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Foreigner serves as village official in Zhejiang
Published on: 2017-03-10
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061Ding Yimu, born in 1963, is a French man who has lived in the village of Hehong in Ninghai County, Zhejiang province for 16 years. Ding, recognizable by his omnipresent glasses, is now an entrepreneur and village official.

Ding got his MBA degree in the U.S., and then stayed to earn his fortune on Wall Street. He then quit his job and spent two years traveling around the world. Eventually, Ding settled down in Ninghai, his wife's hometown, where the couple started their own stationery and household appliance business. At present, Ding's two companies have an annual output value of about 100 million RMB.

On February 29, 2016, Ding became one of the village leaders, taking the position of assistant to the village head. Since beginning the job, Ding has injected fresh blood into the village's governance. In order to protect several pieces of ancient architecture, he borrowed a strategy that has found success in France and proposed a new regulation: villagers can either build new houses or else redecorate their old residences without damaging the external structure. He is now planning to develop tourism in the village and receive foreigners who are interested in Chinese village life.

Ding believes that ideas are worth little if they are not put into practice. On February 16, 2017, he created a sensation when he brought a group of businessmen from the U.S. and Japan to look at possible investment opportunities in the village. The neat cobblestone roads and well-preserved ancient residences received praise from the visitors, and some indicated real interest in investing.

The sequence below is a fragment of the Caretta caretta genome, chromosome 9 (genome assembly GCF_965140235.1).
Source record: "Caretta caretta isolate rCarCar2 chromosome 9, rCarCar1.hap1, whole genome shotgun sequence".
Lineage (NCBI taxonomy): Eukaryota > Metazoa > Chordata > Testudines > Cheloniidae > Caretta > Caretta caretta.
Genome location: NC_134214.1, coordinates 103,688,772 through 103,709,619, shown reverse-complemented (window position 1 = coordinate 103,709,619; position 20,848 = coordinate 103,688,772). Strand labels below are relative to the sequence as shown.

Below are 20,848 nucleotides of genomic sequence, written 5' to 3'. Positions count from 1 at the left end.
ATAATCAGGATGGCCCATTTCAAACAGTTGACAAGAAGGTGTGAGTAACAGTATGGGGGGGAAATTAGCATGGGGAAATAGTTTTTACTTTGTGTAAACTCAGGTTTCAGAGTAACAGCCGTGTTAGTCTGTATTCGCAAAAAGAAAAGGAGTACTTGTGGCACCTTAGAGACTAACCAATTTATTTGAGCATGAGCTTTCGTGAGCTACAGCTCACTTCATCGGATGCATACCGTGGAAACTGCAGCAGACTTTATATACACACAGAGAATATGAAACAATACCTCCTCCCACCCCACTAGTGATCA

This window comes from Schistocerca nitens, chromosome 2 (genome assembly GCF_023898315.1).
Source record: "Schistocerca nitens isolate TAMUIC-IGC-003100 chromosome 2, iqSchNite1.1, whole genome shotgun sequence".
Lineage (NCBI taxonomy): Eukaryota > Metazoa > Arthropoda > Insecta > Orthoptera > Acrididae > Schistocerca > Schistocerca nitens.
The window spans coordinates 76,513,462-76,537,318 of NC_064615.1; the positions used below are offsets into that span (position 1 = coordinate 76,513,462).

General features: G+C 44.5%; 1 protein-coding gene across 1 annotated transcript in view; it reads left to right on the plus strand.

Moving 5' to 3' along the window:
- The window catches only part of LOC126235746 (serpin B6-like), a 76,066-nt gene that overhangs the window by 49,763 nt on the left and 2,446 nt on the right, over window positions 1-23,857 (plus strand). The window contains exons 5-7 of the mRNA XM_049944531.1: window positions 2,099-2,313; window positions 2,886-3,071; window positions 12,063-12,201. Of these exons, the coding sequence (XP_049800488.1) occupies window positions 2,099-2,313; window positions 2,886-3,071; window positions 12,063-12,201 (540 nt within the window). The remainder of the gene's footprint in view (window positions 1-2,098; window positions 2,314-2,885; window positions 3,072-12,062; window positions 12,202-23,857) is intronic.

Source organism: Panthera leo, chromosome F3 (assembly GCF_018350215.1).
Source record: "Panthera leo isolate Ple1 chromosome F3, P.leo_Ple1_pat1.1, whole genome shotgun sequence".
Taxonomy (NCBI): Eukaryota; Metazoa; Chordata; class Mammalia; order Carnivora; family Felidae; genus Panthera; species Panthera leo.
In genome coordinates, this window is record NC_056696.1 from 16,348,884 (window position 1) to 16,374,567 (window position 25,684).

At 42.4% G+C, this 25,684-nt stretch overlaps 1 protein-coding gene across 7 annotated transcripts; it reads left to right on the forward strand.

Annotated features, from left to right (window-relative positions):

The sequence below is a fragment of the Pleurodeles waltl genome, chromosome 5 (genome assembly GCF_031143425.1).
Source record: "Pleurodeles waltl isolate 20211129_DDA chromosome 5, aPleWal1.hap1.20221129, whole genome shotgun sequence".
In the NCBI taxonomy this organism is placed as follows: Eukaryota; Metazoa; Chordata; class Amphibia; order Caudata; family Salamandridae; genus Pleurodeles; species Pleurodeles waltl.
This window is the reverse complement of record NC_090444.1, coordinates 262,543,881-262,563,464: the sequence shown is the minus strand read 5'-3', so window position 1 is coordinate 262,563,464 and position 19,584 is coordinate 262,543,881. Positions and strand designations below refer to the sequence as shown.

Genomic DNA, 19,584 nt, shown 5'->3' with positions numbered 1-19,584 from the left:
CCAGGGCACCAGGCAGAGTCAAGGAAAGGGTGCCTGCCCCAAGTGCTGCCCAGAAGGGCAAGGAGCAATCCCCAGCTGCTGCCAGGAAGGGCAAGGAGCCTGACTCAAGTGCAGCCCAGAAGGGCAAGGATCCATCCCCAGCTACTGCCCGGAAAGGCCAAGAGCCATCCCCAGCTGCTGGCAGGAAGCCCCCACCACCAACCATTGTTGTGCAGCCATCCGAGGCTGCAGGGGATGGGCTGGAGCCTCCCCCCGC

Ding's own hometown is a small village near Provence in southern France. He grew up in a 400 year old house, of which he has fond memories.

Ding has been to many places in China including Shunde, Kunshan and Shanghai. Over the years, he has seen many high-rise buildings replace old houses. But he is happy to see that in recent years, more and more Chinese people are choosing to protect valuable ancient structures.

"Ancient houses can be regarded as 'living fossils,' which are part of our cultural memory. We have to protect and keep the memory for future generations," Ding commented while standing in an abandoned courtyard house. He hopes to transform it into a Western-style bar and hotel.

According to Ding, backpacker culture is very popular in France.

"I think we can develop more ordinary [bed and breakfast hotels] in the village, run by locals, to make it more convenient for young people and backpackers to travel through villages."

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